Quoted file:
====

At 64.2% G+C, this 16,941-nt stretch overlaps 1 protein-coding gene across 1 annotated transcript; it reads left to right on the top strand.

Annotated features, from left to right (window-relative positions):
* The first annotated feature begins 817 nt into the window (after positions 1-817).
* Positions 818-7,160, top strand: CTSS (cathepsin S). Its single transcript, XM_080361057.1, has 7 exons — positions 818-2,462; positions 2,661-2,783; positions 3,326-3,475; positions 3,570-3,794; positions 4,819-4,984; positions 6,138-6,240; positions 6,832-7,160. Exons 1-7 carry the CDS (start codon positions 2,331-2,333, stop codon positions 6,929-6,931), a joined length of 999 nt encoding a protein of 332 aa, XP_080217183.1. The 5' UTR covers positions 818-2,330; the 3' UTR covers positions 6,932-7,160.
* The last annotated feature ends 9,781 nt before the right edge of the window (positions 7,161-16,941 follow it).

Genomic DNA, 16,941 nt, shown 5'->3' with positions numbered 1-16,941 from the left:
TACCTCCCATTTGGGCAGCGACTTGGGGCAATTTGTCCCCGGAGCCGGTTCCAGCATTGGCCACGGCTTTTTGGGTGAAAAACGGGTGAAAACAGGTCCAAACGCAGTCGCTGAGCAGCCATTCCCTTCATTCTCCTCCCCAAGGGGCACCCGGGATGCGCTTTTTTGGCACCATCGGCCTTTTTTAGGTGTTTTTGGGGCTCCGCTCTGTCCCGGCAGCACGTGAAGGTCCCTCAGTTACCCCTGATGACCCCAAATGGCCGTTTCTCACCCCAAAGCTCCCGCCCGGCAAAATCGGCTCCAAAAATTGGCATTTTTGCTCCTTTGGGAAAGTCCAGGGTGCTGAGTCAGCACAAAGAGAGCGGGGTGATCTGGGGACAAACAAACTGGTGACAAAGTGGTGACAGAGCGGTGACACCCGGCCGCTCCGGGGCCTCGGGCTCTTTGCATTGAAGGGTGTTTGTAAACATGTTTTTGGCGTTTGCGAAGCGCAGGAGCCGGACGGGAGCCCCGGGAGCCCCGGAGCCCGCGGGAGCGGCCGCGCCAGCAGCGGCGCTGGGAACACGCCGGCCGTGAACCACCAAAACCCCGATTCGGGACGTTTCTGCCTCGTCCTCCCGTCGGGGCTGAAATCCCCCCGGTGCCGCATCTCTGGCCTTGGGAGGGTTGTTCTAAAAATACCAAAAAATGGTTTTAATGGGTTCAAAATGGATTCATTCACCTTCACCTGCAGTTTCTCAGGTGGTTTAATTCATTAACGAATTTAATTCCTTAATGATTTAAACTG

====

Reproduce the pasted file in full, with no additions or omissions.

At 64.2% G+C, this 16,941-nt stretch overlaps 1 protein-coding gene across 1 annotated transcript; it reads left to right on the top strand.

Annotated features, from left to right (window-relative positions):
* The first annotated feature begins 817 nt into the window (after positions 1-817).
* Positions 818-7,160, top strand: CTSS (cathepsin S). Its single transcript, XM_080361057.1, has 7 exons — positions 818-2,462; positions 2,661-2,783; positions 3,326-3,475; positions 3,570-3,794; positions 4,819-4,984; positions 6,138-6,240; positions 6,832-7,160. Exons 1-7 carry the CDS (start codon positions 2,331-2,333, stop codon positions 6,929-6,931), a joined length of 999 nt encoding a protein of 332 aa, XP_080217183.1. The 5' UTR covers positions 818-2,330; the 3' UTR covers positions 6,932-7,160.
* The last annotated feature ends 9,781 nt before the right edge of the window (positions 7,161-16,941 follow it).

Genomic DNA, 16,941 nt, shown 5'->3' with positions numbered 1-16,941 from the left:
TACCTCCCATTTGGGCAGCGACTTGGGGCAATTTGTCCCCGGAGCCGGTTCCAGCATTGGCCACGGCTTTTTGGGTGAAAAACGGGTGAAAACAGGTCCAAACGCAGTCGCTGAGCAGCCATTCCCTTCATTCTCCTCCCCAAGGGGCACCCGGGATGCGCTTTTTTGGCACCATCGGCCTTTTTTAGGTGTTTTTGGGGCTCCGCTCTGTCCCGGCAGCACGTGAAGGTCCCTCAGTTACCCCTGATGACCCCAAATGGCCGTTTCTCACCCCAAAGCTCCCGCCCGGCAAAATCGGCTCCAAAAATTGGCATTTTTGCTCCTTTGGGAAAGTCCAGGGTGCTGAGTCAGCACAAAGAGAGCGGGGTGATCTGGGGACAAACAAACTGGTGACAAAGTGGTGACAGAGCGGTGACACCCGGCCGCTCCGGGGCCTCGGGCTCTTTGCATTGAAGGGTGTTTGTAAACATGTTTTTGGCGTTTGCGAAGCGCAGGAGCCGGACGGGAGCCCCGGGAGCCCCGGAGCCCGCGGGAGCGGCCGCGCCAGCAGCGGCGCTGGGAACACGCCGGCCGTGAACCACCAAAACCCCGATTCGGGACGTTTCTGCCTCGTCCTCCCGTCGGGGCTGAAATCCCCCCGGTGCCGCATCTCTGGCCTTGGGAGGGTTGTTCTAAAAATACCAAAAAATGGTTTTAATGGGTTCAAAATGGATTCATTCACCTTCACCTGCAGTTTCTCAGGTGGTTTAATTCATTAACGAATTTAATTCCTTAATGATTTAAACTG